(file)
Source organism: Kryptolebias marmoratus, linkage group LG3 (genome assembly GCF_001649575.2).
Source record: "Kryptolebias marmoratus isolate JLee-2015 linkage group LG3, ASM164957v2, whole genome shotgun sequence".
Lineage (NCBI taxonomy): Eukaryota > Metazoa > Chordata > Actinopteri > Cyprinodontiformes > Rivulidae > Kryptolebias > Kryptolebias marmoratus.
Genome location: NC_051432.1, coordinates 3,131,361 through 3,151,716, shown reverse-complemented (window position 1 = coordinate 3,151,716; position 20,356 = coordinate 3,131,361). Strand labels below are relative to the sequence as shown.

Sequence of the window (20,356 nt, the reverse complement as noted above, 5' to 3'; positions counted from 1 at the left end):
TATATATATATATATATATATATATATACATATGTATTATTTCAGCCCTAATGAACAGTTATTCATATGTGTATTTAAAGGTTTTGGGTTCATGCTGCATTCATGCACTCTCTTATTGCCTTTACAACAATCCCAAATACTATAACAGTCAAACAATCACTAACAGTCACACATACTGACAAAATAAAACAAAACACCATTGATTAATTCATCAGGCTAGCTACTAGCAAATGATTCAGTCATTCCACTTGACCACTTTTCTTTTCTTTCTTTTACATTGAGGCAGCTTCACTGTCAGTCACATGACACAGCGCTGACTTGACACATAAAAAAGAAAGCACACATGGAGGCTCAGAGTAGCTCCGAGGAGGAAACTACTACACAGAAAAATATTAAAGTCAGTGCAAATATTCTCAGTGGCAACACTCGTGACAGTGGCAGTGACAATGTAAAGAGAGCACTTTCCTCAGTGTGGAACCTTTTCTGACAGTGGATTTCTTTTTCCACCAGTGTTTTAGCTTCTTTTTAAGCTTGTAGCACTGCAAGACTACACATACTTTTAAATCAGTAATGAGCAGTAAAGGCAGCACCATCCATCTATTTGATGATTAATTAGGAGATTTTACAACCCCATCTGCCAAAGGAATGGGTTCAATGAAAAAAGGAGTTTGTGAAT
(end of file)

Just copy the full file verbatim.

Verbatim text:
Source organism: Kryptolebias marmoratus, linkage group LG3 (genome assembly GCF_001649575.2).
Source record: "Kryptolebias marmoratus isolate JLee-2015 linkage group LG3, ASM164957v2, whole genome shotgun sequence".
Lineage (NCBI taxonomy): Eukaryota > Metazoa > Chordata > Actinopteri > Cyprinodontiformes > Rivulidae > Kryptolebias > Kryptolebias marmoratus.
Genome location: NC_051432.1, coordinates 3,131,361 through 3,151,716, shown reverse-complemented (window position 1 = coordinate 3,151,716; position 20,356 = coordinate 3,131,361). Strand labels below are relative to the sequence as shown.

Sequence of the window (20,356 nt, the reverse complement as noted above, 5' to 3'; positions counted from 1 at the left end):
TATATATATATATATATATATATATATACATATGTATTATTTCAGCCCTAATGAACAGTTATTCATATGTGTATTTAAAGGTTTTGGGTTCATGCTGCATTCATGCACTCTCTTATTGCCTTTACAACAATCCCAAATACTATAACAGTCAAACAATCACTAACAGTCACACATACTGACAAAATAAAACAAAACACCATTGATTAATTCATCAGGCTAGCTACTAGCAAATGATTCAGTCATTCCACTTGACCACTTTTCTTTTCTTTCTTTTACATTGAGGCAGCTTCACTGTCAGTCACATGACACAGCGCTGACTTGACACATAAAAAAGAAAGCACACATGGAGGCTCAGAGTAGCTCCGAGGAGGAAACTACTACACAGAAAAATATTAAAGTCAGTGCAAATATTCTCAGTGGCAACACTCGTGACAGTGGCAGTGACAATGTAAAGAGAGCACTTTCCTCAGTGTGGAACCTTTTCTGACAGTGGATTTCTTTTTCCACCAGTGTTTTAGCTTCTTTTTAAGCTTGTAGCACTGCAAGACTACACATACTTTTAAATCAGTAATGAGCAGTAAAGGCAGCACCATCCATCTATTTGATGATTAATTAGGAGATTTTACAACCCCATCTGCCAAAGGAATGGGTTCAATGAAAAAAGGAGTTTGTGAAT